As I write this, I am still energized from the recent Contact Lenses of the Americas Specialists Symposium (CLASS) in Bogotá, Columbia. More than 1,000 attendees from North to South America (and beyond) attended this inaugural two-day event. This congress sponsored by Contamac covered all aspects of specialty contact lenses, including specialty soft, orthokeratology and scleral lenses. Key opinion leaders from all over the world gave forty minute lectures in both English and Spanish with simultaneous translation. In addition, small workshops were provided by various sponsors.
Eight years ago, Nathan Efron pronounced that the 1998 prediction that rigid contact lenses would be obsolete by the year 2010 has essentially turned out to be correct.1 He continued that rigid lenses are being fitted by a minority of practitioners with specialist skills/training. “Certainly, rigid lenses can no longer be considered as a mainstream form of contact lens correction.” It was with great surprise in 2018, at the Nederlands Contactlens Congress (NCC), Nathan Efron stated that he was wrong. Fortunately, rigid lenses still persist.
It is encouraging that rigid contact lens prescribing comprise 10% of all contact lens fits2 based on data obtained from mail or electronic survey forms from 20,000 fits across 30 markets. With the additional of orthokeratology, rigid contact lens prescribing accounts to 11% of all fits.2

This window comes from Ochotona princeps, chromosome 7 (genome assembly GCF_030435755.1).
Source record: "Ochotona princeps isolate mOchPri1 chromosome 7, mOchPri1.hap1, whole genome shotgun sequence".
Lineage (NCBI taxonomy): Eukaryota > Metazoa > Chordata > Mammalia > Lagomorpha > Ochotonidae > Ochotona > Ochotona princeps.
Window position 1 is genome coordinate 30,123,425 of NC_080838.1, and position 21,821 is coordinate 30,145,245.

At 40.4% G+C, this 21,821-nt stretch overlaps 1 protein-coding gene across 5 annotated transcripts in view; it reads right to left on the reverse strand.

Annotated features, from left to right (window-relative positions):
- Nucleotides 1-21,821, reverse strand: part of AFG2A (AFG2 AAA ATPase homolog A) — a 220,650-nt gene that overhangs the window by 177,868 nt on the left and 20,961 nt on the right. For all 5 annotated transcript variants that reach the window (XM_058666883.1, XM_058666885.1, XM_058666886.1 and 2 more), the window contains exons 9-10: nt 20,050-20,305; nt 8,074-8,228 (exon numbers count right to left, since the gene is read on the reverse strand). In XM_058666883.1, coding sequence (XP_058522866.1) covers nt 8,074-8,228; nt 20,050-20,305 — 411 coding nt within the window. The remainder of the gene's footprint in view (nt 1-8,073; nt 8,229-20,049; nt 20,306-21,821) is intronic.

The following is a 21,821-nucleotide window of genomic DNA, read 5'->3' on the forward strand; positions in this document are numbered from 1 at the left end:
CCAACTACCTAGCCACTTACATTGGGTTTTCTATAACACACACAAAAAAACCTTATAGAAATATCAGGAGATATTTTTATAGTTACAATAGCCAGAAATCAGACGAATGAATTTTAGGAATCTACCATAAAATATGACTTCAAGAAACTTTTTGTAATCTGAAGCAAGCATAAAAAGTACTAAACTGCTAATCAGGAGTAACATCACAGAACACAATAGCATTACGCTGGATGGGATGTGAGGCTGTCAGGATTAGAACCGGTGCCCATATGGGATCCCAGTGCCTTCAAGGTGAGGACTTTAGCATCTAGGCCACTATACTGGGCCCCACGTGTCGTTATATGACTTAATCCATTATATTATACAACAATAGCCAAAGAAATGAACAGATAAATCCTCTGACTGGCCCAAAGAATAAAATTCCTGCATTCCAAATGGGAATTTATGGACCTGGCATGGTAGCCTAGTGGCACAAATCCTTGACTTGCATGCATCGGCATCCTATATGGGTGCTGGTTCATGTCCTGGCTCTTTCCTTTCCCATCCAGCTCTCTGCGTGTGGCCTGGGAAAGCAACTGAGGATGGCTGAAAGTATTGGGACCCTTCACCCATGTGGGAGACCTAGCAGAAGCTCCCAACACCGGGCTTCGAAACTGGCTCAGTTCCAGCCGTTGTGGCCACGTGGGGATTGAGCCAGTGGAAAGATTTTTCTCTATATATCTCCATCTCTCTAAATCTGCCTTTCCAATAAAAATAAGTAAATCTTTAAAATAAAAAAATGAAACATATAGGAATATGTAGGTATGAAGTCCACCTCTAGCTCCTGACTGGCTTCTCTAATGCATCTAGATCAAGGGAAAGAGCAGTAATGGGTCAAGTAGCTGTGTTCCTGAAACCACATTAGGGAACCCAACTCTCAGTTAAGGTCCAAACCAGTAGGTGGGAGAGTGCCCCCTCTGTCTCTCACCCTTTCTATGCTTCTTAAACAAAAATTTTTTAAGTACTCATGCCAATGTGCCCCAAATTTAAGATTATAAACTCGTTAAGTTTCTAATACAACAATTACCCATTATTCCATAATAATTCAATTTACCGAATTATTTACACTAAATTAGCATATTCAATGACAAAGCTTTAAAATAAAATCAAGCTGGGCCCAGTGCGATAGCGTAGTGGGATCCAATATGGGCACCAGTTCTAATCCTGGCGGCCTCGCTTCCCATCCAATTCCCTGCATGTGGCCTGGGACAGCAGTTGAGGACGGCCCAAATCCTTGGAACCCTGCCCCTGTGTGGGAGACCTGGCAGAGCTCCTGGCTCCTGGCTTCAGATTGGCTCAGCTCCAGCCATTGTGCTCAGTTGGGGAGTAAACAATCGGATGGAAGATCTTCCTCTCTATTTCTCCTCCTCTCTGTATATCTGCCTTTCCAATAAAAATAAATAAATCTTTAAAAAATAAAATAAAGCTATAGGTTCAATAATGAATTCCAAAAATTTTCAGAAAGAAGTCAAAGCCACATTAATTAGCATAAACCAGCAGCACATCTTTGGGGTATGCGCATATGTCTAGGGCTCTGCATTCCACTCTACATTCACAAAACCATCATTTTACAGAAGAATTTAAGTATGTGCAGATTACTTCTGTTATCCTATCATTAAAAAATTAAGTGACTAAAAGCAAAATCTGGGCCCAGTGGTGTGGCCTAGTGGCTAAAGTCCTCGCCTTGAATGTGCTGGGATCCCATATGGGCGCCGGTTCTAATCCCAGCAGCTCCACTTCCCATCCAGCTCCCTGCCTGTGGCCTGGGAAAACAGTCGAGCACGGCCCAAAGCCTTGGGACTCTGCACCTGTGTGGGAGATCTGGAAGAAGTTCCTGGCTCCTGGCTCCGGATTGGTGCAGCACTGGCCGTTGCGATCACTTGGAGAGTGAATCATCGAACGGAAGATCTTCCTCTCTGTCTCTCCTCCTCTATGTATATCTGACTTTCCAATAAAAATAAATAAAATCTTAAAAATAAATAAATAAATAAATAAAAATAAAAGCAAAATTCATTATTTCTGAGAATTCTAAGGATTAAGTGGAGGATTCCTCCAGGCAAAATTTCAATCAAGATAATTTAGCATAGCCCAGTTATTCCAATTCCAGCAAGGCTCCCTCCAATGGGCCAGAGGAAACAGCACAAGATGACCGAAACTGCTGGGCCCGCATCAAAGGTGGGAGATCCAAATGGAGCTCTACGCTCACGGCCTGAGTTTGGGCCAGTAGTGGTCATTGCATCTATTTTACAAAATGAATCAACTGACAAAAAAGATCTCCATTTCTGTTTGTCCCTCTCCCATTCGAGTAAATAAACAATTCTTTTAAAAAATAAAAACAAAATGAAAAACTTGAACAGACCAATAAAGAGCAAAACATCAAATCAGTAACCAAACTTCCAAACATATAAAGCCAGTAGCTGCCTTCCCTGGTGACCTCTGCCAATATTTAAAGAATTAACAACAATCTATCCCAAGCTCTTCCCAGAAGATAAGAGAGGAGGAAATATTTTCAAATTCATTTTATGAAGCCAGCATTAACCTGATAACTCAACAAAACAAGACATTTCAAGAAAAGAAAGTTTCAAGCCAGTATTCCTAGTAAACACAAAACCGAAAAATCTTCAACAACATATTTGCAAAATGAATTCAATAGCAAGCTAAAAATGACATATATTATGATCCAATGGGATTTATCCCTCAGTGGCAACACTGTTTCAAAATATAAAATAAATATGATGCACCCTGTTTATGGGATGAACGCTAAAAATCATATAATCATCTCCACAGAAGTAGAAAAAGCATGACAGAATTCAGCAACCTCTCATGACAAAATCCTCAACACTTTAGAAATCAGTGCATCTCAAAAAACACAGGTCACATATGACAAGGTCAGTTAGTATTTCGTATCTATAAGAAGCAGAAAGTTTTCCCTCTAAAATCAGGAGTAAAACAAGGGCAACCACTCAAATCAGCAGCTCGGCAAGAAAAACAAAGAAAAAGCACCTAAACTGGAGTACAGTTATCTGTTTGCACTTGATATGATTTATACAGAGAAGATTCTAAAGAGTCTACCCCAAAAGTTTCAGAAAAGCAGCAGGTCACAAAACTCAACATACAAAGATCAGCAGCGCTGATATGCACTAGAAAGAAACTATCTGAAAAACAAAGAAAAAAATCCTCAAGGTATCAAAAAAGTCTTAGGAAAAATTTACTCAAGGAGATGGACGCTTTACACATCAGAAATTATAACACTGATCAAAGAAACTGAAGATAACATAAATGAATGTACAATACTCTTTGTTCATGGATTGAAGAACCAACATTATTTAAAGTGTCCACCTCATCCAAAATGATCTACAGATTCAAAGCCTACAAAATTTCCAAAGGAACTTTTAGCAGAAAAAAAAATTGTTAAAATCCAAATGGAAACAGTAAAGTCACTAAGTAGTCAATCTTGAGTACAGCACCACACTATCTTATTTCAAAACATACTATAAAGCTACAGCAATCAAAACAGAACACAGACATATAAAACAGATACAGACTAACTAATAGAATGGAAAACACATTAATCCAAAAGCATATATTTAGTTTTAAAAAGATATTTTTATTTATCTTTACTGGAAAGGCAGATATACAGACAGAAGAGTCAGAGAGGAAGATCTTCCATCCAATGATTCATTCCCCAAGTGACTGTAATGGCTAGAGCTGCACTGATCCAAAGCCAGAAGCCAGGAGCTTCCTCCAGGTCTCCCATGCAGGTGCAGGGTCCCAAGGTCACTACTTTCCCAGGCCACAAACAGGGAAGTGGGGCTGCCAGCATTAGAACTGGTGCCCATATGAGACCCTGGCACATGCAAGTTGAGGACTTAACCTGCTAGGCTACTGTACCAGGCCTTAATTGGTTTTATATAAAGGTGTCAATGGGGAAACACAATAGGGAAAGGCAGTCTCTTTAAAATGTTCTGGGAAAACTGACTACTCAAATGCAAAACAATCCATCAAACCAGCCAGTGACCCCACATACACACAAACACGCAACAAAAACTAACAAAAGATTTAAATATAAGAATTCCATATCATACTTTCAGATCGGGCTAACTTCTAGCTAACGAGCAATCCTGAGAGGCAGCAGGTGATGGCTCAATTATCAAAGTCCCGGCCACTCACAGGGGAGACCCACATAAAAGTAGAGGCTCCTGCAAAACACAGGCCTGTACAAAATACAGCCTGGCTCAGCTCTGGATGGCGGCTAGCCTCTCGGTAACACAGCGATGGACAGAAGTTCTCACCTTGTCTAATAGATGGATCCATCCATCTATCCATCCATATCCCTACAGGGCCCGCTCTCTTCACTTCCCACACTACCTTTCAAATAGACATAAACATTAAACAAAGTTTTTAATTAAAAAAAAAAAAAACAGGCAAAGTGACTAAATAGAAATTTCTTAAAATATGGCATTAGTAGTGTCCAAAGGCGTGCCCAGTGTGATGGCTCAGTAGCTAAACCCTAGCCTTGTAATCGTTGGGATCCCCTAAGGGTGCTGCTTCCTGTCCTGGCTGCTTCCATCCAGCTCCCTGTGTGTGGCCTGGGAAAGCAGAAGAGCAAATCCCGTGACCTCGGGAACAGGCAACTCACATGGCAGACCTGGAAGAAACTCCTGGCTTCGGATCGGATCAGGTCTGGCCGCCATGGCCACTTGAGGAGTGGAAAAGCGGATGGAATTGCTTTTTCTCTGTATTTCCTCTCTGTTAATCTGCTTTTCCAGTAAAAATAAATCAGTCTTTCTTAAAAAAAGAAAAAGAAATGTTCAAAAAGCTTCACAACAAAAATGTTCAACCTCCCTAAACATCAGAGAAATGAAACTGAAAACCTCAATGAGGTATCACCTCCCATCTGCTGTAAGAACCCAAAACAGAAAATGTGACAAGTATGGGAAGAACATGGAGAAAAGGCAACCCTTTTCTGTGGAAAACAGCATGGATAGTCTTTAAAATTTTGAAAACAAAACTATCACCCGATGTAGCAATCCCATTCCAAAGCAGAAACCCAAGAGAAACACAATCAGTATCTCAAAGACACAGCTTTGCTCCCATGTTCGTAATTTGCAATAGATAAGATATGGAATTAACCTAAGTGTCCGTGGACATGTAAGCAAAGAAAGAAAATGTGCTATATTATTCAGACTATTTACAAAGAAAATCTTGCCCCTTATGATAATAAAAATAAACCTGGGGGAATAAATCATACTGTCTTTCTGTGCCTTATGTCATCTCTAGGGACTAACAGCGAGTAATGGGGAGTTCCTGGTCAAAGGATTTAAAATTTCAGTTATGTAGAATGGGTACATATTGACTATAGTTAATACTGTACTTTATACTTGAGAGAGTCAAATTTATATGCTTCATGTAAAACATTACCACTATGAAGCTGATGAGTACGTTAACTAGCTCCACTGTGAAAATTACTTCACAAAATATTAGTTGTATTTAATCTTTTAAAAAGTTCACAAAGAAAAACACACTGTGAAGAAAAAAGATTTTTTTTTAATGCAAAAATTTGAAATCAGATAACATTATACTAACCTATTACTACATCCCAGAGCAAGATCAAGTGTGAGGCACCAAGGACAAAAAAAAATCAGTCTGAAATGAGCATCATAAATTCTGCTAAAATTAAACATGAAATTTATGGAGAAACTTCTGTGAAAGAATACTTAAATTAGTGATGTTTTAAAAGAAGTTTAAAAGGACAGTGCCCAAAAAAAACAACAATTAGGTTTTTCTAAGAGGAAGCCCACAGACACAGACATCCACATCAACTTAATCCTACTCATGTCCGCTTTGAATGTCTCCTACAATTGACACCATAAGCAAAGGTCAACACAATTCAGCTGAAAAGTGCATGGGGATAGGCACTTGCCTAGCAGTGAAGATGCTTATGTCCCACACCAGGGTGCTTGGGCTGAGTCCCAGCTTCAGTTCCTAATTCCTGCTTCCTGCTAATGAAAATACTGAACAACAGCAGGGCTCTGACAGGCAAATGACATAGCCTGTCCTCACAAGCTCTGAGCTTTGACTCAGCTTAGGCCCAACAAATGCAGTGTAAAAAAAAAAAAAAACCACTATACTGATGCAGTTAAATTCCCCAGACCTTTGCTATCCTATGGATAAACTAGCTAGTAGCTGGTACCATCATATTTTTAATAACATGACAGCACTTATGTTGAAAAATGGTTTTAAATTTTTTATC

With this growing modality, it has been called the “the rigid lens renaissance: a surge in sclerals",3 "scleral lenses are blooming”4 and "scleral gas permeable lenses have come of age".5 In addition, the number of publications in the peer reviewed literature is increasing rapidly.6
The popularity of scleral lenses is immense and continues to grow. As demonstrated by CLASS, the passion and interest in specialty lens education is contagious. However, there are still many unknowns about this modality and long term peer reviewed research is still needed. Future research will provide best practices for patients, practitioners and the industry.
1. Efron N. Obituary--rigid contact lenses. Cont Lens Anterior Eye. 2010 Oct;33(5):245-52. doi: 10.1016/j.clae.2010.06.009. Epub 2010 Jul 31.
2. Morgan, PB, Woods CA, Tranoudis, IG, et al. International Contact Lens Prescribing in 2017. Contact Lens Spectrum 33 January 2018 28-33.
3. S.J. Vincent. The rigid lens renaissance: A surge in sclerals. Contact Lens & Ant Eye; 41 (2018), 139-143.
4. E. van der Worp. Scleral lenses (are) special. Contact Lens and Anterior Eye, 40 (2017), 271-2.
5. J.P.G. Bergmanson, M. Barnett, S.A. Naroo. Scleral gas permeable lenses have come of age. Contact Lens & Anterior Eye; 39 (2016), 247–8.
6. E. van der Worp, D. Bornman, D.L. Ferreira, M. Faria-Ribeiro, N. Garcia-Porta, J.M. González-Meijome, Modern scleral contact lenses: A review. Contact Lens & Anterior Eye. 37 (2014) 240-50.
Dr. Barnett is a principal optometrist at the University of California Davis Eye Center in Sacramento, specializing in anterior segment disease and specialty contact lenses. She is the past president of the Scleral Lens Education Society. She is an advisor to and/or has received honoraria or travel expenses from AccuLens, Alcon, Alden Optical, Allergan, Bausch + Lomb, Bruder, Contamac, CooperVision, EveryDay Contacts, Johnson & Johnson Vision, Ocusoft, Paragon Bioteck, RaayonNova, ScienceBased Health, Shire, SynergEyes, and Visioneering Technologies.